Psychology: Peter K. Jonason, Amy Jones, and Minna Lyons, showing that people who stay up later are, on average, more self-admiring, more manipulative, and more psychopathic than people who get up early in the morning.

Public health: Jaroslav Flegr, Jan Havlíček and Jitka Hanušova-Lindova, and to David Hanauer, Naren Ramakrishnan, Lisa Seyfried, for investigating whether it is mentally hazardous for a human being to own a cat.

Biology: Vlastimil Hart, Petra Nováková, Erich Pascal Malkemper, Sabine Begall, Vladimír Hanzal, Miloš Ježek, Tomáš Kušta, Veronika Němcová, Jana Adámková, Kateřina Benediktová, Jaroslav Červený and Hynek Burda, for finding out that when dogs defecate and urinate, they prefer to align their body axis with Earth’s north-south geomagnetic field lines.

Art: Marina de Tommaso, Michele Sardaro, and Paolo Livrea, for comparing the relative pain a person feels from a powerful laser beam while looking at an ugly or pretty painting.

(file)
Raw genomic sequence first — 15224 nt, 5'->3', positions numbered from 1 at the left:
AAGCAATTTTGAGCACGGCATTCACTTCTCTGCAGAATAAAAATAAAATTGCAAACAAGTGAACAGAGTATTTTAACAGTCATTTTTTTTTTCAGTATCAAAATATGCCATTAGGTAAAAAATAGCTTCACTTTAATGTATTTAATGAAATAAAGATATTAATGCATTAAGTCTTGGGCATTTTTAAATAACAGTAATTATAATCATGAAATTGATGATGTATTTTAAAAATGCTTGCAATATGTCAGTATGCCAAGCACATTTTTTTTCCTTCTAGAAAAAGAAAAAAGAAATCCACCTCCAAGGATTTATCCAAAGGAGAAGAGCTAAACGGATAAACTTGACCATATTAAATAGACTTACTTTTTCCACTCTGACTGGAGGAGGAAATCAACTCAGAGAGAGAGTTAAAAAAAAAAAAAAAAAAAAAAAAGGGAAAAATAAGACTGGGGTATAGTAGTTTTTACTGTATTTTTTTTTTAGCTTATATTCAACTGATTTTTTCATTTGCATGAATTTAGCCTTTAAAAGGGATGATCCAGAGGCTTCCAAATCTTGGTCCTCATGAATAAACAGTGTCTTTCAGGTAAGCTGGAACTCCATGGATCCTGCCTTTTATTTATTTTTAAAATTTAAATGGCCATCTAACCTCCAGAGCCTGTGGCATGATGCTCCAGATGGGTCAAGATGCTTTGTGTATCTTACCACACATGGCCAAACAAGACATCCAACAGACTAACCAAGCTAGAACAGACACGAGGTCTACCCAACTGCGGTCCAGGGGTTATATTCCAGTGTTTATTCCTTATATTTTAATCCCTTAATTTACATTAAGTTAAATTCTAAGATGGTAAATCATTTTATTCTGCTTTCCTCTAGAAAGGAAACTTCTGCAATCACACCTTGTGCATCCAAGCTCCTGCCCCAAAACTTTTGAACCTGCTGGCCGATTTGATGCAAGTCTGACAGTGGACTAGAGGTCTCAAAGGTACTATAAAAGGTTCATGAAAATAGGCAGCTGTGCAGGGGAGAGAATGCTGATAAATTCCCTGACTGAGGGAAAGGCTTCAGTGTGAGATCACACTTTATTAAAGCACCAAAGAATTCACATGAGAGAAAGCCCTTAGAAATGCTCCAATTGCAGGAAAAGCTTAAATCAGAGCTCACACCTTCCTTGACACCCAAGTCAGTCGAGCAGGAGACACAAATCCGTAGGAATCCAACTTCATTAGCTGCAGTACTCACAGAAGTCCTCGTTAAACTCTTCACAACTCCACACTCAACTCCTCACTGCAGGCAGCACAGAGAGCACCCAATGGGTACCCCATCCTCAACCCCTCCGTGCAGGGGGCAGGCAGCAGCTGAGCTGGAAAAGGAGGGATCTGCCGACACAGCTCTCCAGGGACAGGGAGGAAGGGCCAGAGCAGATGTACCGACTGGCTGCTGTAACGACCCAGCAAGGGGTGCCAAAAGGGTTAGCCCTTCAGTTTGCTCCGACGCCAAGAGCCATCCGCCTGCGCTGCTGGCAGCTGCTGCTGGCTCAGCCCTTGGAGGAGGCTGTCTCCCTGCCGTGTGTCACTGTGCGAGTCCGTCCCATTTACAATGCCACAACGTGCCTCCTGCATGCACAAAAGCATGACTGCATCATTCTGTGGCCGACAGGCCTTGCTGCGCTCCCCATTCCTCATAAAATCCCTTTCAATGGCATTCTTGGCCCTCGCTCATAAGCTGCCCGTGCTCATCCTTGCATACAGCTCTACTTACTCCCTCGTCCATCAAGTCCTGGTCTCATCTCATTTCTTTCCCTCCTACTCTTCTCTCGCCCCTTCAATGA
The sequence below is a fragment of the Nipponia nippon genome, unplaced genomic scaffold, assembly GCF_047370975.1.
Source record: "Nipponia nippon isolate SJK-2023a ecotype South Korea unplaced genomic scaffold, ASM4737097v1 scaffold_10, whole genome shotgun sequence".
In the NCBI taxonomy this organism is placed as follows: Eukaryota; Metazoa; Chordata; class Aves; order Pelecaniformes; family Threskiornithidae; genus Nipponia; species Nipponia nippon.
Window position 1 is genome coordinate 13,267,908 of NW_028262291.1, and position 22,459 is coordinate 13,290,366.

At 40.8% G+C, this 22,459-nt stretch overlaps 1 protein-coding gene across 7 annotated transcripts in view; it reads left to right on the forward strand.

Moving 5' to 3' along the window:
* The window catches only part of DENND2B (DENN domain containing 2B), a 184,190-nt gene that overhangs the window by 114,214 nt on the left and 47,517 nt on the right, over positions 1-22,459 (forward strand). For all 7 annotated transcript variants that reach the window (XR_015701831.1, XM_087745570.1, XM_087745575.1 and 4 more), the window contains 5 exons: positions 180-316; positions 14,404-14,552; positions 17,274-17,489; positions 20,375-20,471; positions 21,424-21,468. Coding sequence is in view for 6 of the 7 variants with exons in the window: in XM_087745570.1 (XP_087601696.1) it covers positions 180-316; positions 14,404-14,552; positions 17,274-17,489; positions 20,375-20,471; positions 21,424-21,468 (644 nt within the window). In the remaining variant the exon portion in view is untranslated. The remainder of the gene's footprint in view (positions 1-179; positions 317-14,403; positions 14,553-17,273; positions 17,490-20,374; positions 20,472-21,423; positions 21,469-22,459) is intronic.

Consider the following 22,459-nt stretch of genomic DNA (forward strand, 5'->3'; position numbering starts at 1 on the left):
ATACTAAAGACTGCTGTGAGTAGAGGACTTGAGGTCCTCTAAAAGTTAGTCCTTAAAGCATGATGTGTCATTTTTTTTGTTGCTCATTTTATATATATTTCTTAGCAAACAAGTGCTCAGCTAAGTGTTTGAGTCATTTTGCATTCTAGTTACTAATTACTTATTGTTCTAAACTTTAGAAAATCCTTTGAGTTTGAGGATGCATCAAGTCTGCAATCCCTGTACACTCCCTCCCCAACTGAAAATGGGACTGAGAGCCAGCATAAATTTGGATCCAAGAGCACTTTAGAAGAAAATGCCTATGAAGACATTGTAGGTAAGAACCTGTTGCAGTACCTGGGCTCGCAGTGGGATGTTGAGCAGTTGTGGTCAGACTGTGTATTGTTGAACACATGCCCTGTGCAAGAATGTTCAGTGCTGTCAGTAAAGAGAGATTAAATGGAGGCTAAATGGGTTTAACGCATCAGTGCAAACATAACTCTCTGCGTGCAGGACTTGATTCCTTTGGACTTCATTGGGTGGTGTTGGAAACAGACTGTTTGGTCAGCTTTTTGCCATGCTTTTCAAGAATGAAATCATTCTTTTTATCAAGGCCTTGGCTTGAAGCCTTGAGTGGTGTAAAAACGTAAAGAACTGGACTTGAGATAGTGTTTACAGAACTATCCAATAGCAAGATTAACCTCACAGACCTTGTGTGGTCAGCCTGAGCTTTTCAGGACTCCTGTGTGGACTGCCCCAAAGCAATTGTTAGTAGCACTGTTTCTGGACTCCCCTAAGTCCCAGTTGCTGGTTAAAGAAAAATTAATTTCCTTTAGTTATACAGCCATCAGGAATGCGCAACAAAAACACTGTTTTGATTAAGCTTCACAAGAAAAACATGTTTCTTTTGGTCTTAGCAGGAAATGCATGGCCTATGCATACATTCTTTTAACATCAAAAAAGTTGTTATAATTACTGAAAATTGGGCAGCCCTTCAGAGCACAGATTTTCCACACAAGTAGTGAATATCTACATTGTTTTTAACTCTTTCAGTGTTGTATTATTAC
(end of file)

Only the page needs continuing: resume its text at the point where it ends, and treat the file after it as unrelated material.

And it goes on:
Economics: ISTAT — the Italian government’s National Institute of Statistics, for including revenue from prostitution, illegal drug sales, smuggling and other illegal financial transactions in their national economy to demonstrate an increase in economic size.

Medicine: Ian Humphreys, Sonal Saraiya, Walter Belenky and James Dworkin, for treating “uncontrollable” nosebleeds, using the method of nasal-packing-with-strips-of-cured-pork

Arctic Science: Eigil Reimers and Sindre Eftestøl, for testing how reindeer react to seeing humans who are disguised as polar bears.

Nutrition: Raquel Rubio, Anna Jofré, Belén Martín, Teresa Aymerich, and Margarita Garriga, for their study titled “Characterization of Lactic Acid Bacteria Isolated from Infant Faeces as Potential Probiotic Starter Cultures for Fermented Sausages.”


Michael Owen

Main image courtesy of Tryangle (FR)